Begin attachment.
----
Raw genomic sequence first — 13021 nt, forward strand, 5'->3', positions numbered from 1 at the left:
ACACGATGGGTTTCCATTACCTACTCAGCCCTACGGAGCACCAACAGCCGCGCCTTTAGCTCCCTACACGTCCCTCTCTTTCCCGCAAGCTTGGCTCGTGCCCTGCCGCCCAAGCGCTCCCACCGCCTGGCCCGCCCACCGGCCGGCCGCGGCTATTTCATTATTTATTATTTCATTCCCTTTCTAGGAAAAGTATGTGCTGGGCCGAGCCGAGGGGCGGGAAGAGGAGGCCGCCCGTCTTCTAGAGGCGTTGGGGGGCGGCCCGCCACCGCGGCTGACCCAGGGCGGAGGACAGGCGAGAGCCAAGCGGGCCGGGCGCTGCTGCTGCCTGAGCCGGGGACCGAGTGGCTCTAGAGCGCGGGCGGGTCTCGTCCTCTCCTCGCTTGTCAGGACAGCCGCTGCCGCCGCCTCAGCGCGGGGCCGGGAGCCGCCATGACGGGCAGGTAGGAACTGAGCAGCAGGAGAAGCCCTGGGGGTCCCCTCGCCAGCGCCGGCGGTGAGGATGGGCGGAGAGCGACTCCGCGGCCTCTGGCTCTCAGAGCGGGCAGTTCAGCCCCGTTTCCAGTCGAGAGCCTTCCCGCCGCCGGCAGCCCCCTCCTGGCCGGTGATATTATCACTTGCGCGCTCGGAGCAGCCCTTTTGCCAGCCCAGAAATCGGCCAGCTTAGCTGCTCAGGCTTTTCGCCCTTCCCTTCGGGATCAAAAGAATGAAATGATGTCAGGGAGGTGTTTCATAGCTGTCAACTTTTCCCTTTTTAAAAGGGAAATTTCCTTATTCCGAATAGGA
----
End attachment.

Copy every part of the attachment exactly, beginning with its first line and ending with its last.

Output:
Raw genomic sequence first — 13021 nt, forward strand, 5'->3', positions numbered from 1 at the left:
ACACGATGGGTTTCCATTACCTACTCAGCCCTACGGAGCACCAACAGCCGCGCCTTTAGCTCCCTACACGTCCCTCTCTTTCCCGCAAGCTTGGCTCGTGCCCTGCCGCCCAAGCGCTCCCACCGCCTGGCCCGCCCACCGGCCGGCCGCGGCTATTTCATTATTTATTATTTCATTCCCTTTCTAGGAAAAGTATGTGCTGGGCCGAGCCGAGGGGCGGGAAGAGGAGGCCGCCCGTCTTCTAGAGGCGTTGGGGGGCGGCCCGCCACCGCGGCTGACCCAGGGCGGAGGACAGGCGAGAGCCAAGCGGGCCGGGCGCTGCTGCTGCCTGAGCCGGGGACCGAGTGGCTCTAGAGCGCGGGCGGGTCTCGTCCTCTCCTCGCTTGTCAGGACAGCCGCTGCCGCCGCCTCAGCGCGGGGCCGGGAGCCGCCATGACGGGCAGGTAGGAACTGAGCAGCAGGAGAAGCCCTGGGGGTCCCCTCGCCAGCGCCGGCGGTGAGGATGGGCGGAGAGCGACTCCGCGGCCTCTGGCTCTCAGAGCGGGCAGTTCAGCCCCGTTTCCAGTCGAGAGCCTTCCCGCCGCCGGCAGCCCCCTCCTGGCCGGTGATATTATCACTTGCGCGCTCGGAGCAGCCCTTTTGCCAGCCCAGAAATCGGCCAGCTTAGCTGCTCAGGCTTTTCGCCCTTCCCTTCGGGATCAAAAGAATGAAATGATGTCAGGGAGGTGTTTCATAGCTGTCAACTTTTCCCTTTTTAAAAGGGAAATTTCCTTATTCCGAATAGGA